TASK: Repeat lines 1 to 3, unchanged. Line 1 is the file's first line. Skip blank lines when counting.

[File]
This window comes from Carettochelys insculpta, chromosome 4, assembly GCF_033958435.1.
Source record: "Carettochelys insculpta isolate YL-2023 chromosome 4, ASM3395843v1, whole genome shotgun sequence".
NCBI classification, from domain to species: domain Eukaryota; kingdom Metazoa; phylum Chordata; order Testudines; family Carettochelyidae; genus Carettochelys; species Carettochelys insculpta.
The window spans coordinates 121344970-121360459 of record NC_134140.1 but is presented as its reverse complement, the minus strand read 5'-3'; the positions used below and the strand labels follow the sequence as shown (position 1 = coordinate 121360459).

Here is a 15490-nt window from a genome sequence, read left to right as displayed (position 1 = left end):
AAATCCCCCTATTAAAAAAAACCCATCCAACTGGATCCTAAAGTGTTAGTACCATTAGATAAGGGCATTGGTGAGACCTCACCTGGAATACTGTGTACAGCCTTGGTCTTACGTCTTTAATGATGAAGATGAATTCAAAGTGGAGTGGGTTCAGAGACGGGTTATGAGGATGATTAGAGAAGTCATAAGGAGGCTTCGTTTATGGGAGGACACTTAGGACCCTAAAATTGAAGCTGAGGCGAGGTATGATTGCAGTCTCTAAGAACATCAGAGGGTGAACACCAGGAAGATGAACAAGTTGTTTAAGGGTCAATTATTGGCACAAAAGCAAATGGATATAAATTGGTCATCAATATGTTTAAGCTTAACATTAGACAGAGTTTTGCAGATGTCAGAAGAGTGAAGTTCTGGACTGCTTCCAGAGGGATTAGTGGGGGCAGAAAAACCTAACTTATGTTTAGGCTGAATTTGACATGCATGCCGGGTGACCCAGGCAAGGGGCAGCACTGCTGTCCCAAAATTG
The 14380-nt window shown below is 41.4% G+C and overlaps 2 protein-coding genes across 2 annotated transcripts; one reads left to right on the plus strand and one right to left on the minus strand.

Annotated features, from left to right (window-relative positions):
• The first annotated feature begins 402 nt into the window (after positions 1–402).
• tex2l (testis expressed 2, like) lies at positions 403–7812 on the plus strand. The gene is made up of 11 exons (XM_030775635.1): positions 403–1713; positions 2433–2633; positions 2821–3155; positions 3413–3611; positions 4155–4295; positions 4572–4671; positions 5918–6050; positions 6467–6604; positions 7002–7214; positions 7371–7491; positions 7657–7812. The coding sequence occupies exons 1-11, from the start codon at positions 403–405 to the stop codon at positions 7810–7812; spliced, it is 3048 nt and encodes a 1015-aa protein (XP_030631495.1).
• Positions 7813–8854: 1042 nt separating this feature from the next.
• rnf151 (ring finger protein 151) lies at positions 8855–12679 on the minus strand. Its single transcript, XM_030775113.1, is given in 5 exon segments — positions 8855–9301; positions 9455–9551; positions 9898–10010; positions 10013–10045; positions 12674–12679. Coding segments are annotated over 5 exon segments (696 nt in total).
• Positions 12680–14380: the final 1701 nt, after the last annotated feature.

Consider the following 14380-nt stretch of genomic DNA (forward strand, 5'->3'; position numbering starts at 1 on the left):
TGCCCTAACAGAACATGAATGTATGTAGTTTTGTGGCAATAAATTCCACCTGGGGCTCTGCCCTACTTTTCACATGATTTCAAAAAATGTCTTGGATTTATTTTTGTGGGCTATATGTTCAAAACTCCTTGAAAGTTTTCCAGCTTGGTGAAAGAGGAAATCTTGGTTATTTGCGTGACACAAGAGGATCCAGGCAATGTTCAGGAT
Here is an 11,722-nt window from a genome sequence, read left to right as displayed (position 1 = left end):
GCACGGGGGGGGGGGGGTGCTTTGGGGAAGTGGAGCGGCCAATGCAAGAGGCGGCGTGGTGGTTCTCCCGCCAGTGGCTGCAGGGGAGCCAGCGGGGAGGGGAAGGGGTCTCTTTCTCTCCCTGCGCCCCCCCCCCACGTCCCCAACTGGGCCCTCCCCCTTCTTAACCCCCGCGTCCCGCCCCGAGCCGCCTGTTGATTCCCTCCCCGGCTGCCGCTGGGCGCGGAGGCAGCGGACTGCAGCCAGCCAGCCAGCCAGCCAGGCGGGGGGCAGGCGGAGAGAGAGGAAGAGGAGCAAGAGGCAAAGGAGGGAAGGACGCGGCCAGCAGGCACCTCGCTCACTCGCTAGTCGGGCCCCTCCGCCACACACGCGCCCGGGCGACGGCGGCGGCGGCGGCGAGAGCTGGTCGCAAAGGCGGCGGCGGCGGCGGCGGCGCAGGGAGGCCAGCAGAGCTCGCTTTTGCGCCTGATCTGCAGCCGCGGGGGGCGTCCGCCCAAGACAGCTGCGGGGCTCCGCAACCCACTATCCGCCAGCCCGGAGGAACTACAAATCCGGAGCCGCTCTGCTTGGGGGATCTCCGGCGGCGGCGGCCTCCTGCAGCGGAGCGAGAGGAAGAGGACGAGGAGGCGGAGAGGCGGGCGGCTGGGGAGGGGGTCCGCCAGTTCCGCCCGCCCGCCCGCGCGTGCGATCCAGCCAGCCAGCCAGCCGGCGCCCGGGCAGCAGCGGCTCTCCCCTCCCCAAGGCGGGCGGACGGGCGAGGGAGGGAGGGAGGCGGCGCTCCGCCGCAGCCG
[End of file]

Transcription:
This window comes from Carettochelys insculpta, chromosome 4, assembly GCF_033958435.1.
Source record: "Carettochelys insculpta isolate YL-2023 chromosome 4, ASM3395843v1, whole genome shotgun sequence".
NCBI classification, from domain to species: domain Eukaryota; kingdom Metazoa; phylum Chordata; order Testudines; family Carettochelyidae; genus Carettochelys; species Carettochelys insculpta.